Tomahawk Targets

 

 

 

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By Dan Beard

tbp239.gif (3835 bytes)
Fig. 239.
Fancy Throwing 

For ordinary field work, make a target on a broad, two inch pine plank, and do it by marking the plank with chalk, or, better still, paint the board white and the stripes black, as in Fig. 240. 

tbp240.gif (7718 bytes)
Fig. 240.
A Tomahawk Target

The breadth of the bull's-eye, that is, the center stripe, must depend upon the skill of the tomahawkers and the distance of the throw. Fig. 240 is a target for plain tomahawk throwing. The bull's-eye counts four and the white spaces on each side three, two, and one, respectively. 

Expert Tomahawking

For real expert and figure work another target is necessary. This is made of two two-inch planks, and is divided up into squares, as shown in Fig. 241. Experts are supposed, not only always to hit the vertical line, but also to hit any one of the horizontal lines they may select, and this from a distance of ten or more yards. 

tbp241.gif (11652 bytes)
Fig. 241.
A Bull's-Eye Hit

The bull's-eye in Fig. 241 counts seventeen, ten for horizontal and seven for vertical. A throw above or below the " 0 " on this target takes off from one to four points from the thrower's score, as is indicated by the minus signs on the target. 

For exhibition team-work the target should be approached upon a run, the leader or captain being a little in advance of the second boy, and the second boy in advance of the third, and so on. As the captain delivers his throw he gives a whoop, and this is imitated by each of the team in quick succession, so that they come up with a succession of whoops that are exciting and inspiring alike to players and spectators. As the last hatchet sinks its keen edge into the target, the players should be lined up like a  How to Throw a Tomahawk file of soldiers and each bring up his right hand to his cap, palm out, as in Fig. 20, and make a graceful salute by  bringing the hand back to his side with a quick sweep of the arm. 

The little cut (Fig. 242) shows the modern tomahawk or camp axe in its sheath, so arranged that it may be belted like a sword to the side of the camper or tomahawking Son of Daniel Boone. 

tbp242.gif (2911 bytes)
Fig. 242.
Modern Camp Axes and Sheaths

It isn't necessary for me to tell a true Boy Pioneer that he must learn to handle his axe so as not to endanger himself or others. Care and skill in everything are the marks that characterize a manly boy. But if you have a club to practice tomahawk throwing you should have some good form of initiation.

See Also:

How to Throw a Tomahawk

How to Throw an Axe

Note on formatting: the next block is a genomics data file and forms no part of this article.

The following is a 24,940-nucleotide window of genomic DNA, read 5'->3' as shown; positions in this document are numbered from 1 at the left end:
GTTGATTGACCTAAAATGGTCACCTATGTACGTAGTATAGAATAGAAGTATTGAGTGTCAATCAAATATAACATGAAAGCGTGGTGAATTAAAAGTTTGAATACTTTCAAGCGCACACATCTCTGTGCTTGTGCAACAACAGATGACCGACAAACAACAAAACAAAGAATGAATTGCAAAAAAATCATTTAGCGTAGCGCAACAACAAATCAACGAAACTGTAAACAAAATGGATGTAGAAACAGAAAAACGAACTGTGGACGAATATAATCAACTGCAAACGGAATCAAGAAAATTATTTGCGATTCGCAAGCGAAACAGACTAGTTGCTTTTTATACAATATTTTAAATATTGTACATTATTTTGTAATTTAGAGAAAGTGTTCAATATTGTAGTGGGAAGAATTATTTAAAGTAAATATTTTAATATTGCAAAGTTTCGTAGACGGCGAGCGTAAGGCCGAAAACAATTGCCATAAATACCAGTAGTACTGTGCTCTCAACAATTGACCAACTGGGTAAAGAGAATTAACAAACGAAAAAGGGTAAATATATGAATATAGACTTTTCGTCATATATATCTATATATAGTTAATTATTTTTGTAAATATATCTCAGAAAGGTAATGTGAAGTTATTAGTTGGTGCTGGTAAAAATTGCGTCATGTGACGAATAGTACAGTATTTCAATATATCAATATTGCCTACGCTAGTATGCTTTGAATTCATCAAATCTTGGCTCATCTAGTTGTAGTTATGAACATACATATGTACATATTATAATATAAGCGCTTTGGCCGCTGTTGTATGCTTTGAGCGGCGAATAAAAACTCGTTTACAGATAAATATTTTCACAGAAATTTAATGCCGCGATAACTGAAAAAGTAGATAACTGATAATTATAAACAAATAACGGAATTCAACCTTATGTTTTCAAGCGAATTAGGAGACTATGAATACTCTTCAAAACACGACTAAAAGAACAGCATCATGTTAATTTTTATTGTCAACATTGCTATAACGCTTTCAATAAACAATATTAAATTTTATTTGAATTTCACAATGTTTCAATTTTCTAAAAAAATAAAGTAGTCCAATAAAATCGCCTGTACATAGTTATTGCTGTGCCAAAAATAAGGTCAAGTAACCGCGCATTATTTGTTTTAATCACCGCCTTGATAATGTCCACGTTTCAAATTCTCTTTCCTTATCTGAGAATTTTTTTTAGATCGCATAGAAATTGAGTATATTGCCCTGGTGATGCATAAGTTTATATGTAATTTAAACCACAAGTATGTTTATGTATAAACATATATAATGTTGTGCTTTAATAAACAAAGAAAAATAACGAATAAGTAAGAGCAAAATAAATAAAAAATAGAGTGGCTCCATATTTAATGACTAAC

The Boy Pioneers

 

 

   

 

 


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Activities ] Archery ] Axe, Boy Scout ] Axe, Saw, Forestry ] Axe, Saw,  Knife ] Axe Use: Beard ] Axe Use: Seton ] Axe Use: Traditional ] Axe Throwing ] Beds, Woodcraft ] Bedding Materials ] Bicycle Maintenance ] Birch-Bark Torch ] Birds ] Bird Houses ] Blocks Tackles Purchase ] Blood Red Cross ] Broom: Camp or Witch's ] Buttons ] Campcraft ] Camp Hygiene ] Camp Planning ] Campfire Programs ] Catapult ] Chainsaws ] Checklists ] Chuck Box Riddance! ] City-Craft ] Compass Bear Song ] Compass, Home-Made ] Cooking ] Cotton Kills Bear Song ] Deduction in Tracking ] Deduction & Detective ] Drum ] Dyes ] Edible Plants ] Equipment, Leader ] Equipment, Personal ] Equipment Maintenance ] Equipment, Lightweight ] Equip, Pickle Bucket Camp ] Estimation ] Field Signals ] Fire-Building ] Fire Building ] Fire Laying ] Fire Lighting ] Fire Starters ] Fire: Rubbing-Stick ] Fire Types, Wood Types ] Fire Council Ring ] Fires: Woodcraft ] First Aid ] First Class Journey ] Flint & Steel ] Flowers ] Forest ] Gesture Signals ] Ground to Air Signals ] Handicraft Stunts ] High Adventure ] Hiking ] Hike Planning ] Indian Sundial Clock ] Insect Collecting ] Insect Preserve ] Indian Well ] Knife & Hatchet ] Knots, Bends, Hitches ] Knots: Diamond Hitch ] Knots: Lashings ] Knots: Rope Work ] Knots: Seton ] Knots: Traditional ] Knots & Whipping ] Lashings ] Lashing Practice Box ] Lace or Thong ] Learn by Doing ] Leave No Trace ] Leave No Trace ] Lights ] Local Knowledge ] Log Ladders, Notched ] Log-Rolling ] Logs: Cut Notch ] Logs Split with Axe ] Loom and Grass Mats ] Lost in the Woods ] Manners ] Maps ] Map & Compass ] Maps: Without Compass ] Measurement ] Measurement Estimation ] Menu Worksheet ] Menu (Adult IOLS) ] Mosquitoes ] Mushrooms ] Night Tracking ] Observation ] Old Trails ] Paints ] Pioneering, Basic ] Pioneering Models ] Plaster Casts ] Preparations ] Proverbs ] Rake ] Rope Care ] Rope Making ] Rope Spinning ] Scout Reports ] Signal & Sign ] Sign Language ] Silent Scout Signals ] Smoke Prints ] Snakes ] Spanish Windlass ] Spoons ] Staff/Stave Making ] Stalking Skills ] Stalking & Observation ] Stars ] Stools ] Story Telling ] Stoves & Lanterns ] Summoning Help ] Sun Dial: Scientific ] Survival Kit ] Tarp Poles ] Teepee (4 Pole) ] Tent Care ] Tent Pitching ] Tom-Tom ] Tomahawk Throwing ] [ Tomahawk Targets ] Totem Making ] Totem Animals ] Totem Poles ] Training in Tracking ] Tracks, Ground, Weather ] Tracking & Trailing ] Trail Following ] Trail Signs & Blazes ] Trail Signs of Direction ] Trail Signs: Traditional ] Trail Signs for Help ] Trees of the NE ] Wall Hangings ] Watch Compass ] Weather Wisdom ] Wild Things ]

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Last modified: July 03, 2013.